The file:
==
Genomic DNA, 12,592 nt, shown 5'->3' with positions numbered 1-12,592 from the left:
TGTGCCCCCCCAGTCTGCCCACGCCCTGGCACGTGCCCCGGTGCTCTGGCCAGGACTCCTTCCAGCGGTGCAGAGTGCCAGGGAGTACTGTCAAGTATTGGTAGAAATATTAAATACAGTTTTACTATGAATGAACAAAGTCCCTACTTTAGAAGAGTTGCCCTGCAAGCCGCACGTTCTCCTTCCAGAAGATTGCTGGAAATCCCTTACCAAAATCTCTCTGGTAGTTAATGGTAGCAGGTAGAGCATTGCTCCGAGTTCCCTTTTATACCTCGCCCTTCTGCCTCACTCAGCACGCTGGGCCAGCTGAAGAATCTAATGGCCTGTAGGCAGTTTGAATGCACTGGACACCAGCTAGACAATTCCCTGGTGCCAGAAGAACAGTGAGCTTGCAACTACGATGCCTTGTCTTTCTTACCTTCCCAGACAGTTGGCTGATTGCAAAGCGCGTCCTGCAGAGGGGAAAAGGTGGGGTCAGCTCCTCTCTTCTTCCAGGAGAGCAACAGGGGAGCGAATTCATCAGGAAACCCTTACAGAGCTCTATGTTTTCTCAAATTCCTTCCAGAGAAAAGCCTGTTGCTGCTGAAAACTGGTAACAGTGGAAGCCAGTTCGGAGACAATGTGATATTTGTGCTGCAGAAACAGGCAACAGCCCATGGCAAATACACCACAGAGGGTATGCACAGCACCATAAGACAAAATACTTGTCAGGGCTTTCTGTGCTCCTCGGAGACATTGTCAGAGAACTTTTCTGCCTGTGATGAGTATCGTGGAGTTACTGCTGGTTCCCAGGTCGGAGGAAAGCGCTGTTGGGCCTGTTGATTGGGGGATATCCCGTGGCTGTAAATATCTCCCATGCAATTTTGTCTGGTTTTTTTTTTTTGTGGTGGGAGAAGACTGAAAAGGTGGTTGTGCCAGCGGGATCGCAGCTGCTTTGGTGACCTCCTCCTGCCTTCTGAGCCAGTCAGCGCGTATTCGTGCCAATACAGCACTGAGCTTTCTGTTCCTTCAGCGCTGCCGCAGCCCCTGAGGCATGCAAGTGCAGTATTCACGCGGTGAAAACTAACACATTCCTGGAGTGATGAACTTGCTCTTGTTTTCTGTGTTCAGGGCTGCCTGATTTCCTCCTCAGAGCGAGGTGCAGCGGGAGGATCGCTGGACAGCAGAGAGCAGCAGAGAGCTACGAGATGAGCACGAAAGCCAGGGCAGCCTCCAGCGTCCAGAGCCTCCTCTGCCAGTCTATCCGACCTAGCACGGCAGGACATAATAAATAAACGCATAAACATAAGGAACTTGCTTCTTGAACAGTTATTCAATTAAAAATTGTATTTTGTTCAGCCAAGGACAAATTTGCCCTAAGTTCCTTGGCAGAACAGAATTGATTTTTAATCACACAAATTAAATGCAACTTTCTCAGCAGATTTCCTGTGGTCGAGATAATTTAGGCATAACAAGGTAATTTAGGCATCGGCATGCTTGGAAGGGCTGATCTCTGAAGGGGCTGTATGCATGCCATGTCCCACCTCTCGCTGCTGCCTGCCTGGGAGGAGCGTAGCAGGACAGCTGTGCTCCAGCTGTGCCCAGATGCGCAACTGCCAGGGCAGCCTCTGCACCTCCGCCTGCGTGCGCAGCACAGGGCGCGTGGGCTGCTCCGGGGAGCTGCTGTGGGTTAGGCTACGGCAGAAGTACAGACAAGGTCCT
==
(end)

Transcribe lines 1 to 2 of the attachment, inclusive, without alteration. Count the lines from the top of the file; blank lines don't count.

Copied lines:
Genomic DNA, 12,592 nt, shown 5'->3' with positions numbered 1-12,592 from the left:
TGTGCCCCCCCAGTCTGCCCACGCCCTGGCACGTGCCCCGGTGCTCTGGCCAGGACTCCTTCCAGCGGTGCAGAGTGCCAGGGAGTACTGTCAAGTATTGGTAGAAATATTAAATACAGTTTTACTATGAATGAACAAAGTCCCTACTTTAGAAGAGTTGCCCTGCAAGCCGCACGTTCTCCTTCCAGAAGATTGCTGGAAATCCCTTACCAAAATCTCTCTGGTAGTTAATGGTAGCAGGTAGAGCATTGCTCCGAGTTCCCTTTTATACCTCGCCCTTCTGCCTCACTCAGCACGCTGGGCCAGCTGAAGAATCTAATGGCCTGTAGGCAGTTTGAATGCACTGGACACCAGCTAGACAATTCCCTGGTGCCAGAAGAACAGTGAGCTTGCAACTACGATGCCTTGTCTTTCTTACCTTCCCAGACAGTTGGCTGATTGCAAAGCGCGTCCTGCAGAGGGGAAAAGGTGGGGTCAGCTCCTCTCTTCTTCCAGGAGAGCAACAGGGGAGCGAATTCATCAGGAAACCCTTACAGAGCTCTATGTTTTCTCAAATTCCTTCCAGAGAAAAGCCTGTTGCTGCTGAAAACTGGTAACAGTGGAAGCCAGTTCGGAGACAATGTGATATTTGTGCTGCAGAAACAGGCAACAGCCCATGGCAAATACACCACAGAGGGTATGCACAGCACCATAAGACAAAATACTTGTCAGGGCTTTCTGTGCTCCTCGGAGACATTGTCAGAGAACTTTTCTGCCTGTGATGAGTATCGTGGAGTTACTGCTGGTTCCCAGGTCGGAGGAAAGCGCTGTTGGGCCTGTTGATTGGGGGATATCCCGTGGCTGTAAATATCTCCCATGCAATTTTGTCTGGTTTTTTTTTTTTGTGGTGGGAGAAGACTGAAAAGGTGGTTGTGCCAGCGGGATCGCAGCTGCTTTGGTGACCTCCTCCTGCCTTCTGAGCCAGTCAGCGCGTATTCGTGCCAATACAGCACTGAGCTTTCTGTTCCTTCAGCGCTGCCGCAGCCCCTGAGGCATGCAAGTGCAGTATTCACGCGGTGAAAACTAACACATTCCTGGAGTGATGAACTTGCTCTTGTTTTCTGTGTTCAGGGCTGCCTGATTTCCTCCTCAGAGCGAGGTGCAGCGGGAGGATCGCTGGACAGCAGAGAGCAGCAGAGAGCTACGAGATGAGCACGAAAGCCAGGGCAGCCTCCAGCGTCCAGAGCCTCCTCTGCCAGTCTATCCGACCTAGCACGGCAGGACATAATAAATAAACGCATAAACATAAGGAACTTGCTTCTTGAACAGTTATTCAATTAAAAATTGTATTTTGTTCAGCCAAGGACAAATTTGCCCTAAGTTCCTTGGCAGAACAGAATTGATTTTTAATCACACAAATTAAATGCAACTTTCTCAGCAGATTTCCTGTGGTCGAGATAATTTAGGCATAACAAGGTAATTTAGGCATCGGCATGCTTGGAAGGGCTGATCTCTGAAGGGGCTGTATGCATGCCATGTCCCACCTCTCGCTGCTGCCTGCCTGGGAGGAGCGTAGCAGGACAGCTGTGCTCCAGCTGTGCCCAGATGCGCAACTGCCAGGGCAGCCTCTGCACCTCCGCCTGCGTGCGCAGCACAGGGCGCGTGGGCTGCTCCGGGGAGCTGCTGTGGGTTAGGCTACGGCAGAAGTACAGACAAGGTCCT